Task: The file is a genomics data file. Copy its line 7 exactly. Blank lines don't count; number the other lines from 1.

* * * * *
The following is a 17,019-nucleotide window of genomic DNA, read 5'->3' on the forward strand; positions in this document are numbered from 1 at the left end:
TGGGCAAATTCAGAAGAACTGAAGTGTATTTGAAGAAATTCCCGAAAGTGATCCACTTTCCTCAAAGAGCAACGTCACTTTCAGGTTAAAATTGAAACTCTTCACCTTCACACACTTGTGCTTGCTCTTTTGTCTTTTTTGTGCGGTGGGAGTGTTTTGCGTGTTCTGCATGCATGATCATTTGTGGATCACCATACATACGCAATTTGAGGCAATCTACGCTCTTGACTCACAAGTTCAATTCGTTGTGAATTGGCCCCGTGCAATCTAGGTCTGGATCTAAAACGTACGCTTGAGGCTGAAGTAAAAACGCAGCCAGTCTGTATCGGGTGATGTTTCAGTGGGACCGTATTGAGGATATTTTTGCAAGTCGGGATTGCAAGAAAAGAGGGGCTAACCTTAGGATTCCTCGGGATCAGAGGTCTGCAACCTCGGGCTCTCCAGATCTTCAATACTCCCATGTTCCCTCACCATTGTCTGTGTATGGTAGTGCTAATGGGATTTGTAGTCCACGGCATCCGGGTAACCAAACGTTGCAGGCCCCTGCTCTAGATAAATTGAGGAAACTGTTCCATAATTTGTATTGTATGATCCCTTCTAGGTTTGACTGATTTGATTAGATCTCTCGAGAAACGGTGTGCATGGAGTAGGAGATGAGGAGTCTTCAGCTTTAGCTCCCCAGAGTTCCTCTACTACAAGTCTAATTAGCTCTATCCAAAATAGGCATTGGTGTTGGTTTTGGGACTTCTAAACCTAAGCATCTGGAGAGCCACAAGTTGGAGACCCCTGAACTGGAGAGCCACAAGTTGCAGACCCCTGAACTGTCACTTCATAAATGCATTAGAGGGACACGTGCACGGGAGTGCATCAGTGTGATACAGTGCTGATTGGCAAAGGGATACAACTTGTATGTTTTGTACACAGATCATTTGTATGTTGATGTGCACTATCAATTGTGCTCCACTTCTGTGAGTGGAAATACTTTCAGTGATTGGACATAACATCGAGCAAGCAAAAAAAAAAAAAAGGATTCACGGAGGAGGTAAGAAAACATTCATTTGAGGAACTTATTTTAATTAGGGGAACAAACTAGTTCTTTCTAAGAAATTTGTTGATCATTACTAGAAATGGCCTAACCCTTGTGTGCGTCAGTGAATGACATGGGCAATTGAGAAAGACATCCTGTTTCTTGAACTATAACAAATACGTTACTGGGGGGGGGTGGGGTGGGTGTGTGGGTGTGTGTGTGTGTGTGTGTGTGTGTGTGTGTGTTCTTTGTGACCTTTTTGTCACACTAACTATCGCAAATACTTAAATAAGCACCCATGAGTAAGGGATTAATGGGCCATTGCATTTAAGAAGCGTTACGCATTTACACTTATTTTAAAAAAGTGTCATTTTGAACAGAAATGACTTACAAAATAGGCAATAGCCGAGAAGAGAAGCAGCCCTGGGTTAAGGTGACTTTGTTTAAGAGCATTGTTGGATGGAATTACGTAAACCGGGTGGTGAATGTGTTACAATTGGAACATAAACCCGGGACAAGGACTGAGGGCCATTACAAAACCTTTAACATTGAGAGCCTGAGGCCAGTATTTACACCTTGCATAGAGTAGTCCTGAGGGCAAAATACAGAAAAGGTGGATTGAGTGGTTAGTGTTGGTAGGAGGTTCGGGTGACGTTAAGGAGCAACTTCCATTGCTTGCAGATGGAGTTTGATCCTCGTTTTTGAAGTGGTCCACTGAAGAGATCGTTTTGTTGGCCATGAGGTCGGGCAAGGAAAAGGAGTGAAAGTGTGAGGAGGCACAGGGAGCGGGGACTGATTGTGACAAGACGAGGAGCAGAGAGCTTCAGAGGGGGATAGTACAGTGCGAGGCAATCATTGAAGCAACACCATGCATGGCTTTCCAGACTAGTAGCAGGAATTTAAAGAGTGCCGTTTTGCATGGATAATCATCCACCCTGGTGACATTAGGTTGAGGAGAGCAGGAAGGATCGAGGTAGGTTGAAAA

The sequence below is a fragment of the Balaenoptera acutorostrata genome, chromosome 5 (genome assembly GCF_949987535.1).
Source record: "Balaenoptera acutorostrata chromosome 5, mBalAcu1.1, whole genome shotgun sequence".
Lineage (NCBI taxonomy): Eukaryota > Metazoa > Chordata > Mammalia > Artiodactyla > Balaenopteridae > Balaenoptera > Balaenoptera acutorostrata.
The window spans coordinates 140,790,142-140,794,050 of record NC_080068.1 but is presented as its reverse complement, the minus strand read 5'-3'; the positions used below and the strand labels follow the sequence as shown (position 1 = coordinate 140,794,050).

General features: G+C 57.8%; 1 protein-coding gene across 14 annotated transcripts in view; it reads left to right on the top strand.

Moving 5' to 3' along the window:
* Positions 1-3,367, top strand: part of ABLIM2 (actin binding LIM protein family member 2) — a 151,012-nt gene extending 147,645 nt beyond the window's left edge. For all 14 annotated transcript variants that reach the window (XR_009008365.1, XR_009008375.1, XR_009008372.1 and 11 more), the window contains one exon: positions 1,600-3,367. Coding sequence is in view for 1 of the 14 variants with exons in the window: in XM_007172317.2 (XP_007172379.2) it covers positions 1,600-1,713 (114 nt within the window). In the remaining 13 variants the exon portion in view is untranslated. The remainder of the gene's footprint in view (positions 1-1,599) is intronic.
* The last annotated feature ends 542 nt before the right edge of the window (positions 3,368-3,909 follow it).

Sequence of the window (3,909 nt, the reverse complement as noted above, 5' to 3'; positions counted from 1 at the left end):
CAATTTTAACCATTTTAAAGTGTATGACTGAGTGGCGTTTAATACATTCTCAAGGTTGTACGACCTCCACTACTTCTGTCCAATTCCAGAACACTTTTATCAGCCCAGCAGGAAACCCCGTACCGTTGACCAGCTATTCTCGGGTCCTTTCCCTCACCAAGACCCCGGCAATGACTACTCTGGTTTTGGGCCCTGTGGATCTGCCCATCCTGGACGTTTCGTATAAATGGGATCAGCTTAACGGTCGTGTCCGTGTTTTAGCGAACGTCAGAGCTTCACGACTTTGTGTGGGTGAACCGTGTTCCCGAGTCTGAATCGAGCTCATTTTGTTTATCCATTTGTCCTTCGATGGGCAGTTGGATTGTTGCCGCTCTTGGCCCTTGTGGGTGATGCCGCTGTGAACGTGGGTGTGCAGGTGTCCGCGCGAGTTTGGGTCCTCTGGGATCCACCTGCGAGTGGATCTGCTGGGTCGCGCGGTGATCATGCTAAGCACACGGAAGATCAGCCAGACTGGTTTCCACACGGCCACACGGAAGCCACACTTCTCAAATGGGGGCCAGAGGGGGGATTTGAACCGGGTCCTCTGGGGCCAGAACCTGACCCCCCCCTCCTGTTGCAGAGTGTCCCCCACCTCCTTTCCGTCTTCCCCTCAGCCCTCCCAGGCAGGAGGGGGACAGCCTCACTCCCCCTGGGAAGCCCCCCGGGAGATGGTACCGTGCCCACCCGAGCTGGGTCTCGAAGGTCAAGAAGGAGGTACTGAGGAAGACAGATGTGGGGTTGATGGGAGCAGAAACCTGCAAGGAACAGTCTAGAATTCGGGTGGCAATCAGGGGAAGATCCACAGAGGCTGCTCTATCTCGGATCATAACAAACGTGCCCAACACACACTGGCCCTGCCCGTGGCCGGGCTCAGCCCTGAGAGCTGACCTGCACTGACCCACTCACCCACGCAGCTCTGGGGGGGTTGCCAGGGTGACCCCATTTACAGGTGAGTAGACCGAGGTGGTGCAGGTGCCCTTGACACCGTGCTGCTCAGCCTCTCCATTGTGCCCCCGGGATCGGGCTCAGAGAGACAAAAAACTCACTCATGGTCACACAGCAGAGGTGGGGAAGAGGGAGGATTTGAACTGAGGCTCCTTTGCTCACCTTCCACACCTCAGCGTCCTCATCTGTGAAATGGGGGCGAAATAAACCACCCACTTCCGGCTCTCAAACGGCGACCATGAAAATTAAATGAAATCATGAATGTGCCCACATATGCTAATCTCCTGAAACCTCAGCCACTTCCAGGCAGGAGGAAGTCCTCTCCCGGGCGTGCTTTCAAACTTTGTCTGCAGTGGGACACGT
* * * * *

General features: G+C 57.8%; 1 protein-coding gene across 14 annotated transcripts in view; it reads left to right on the top strand.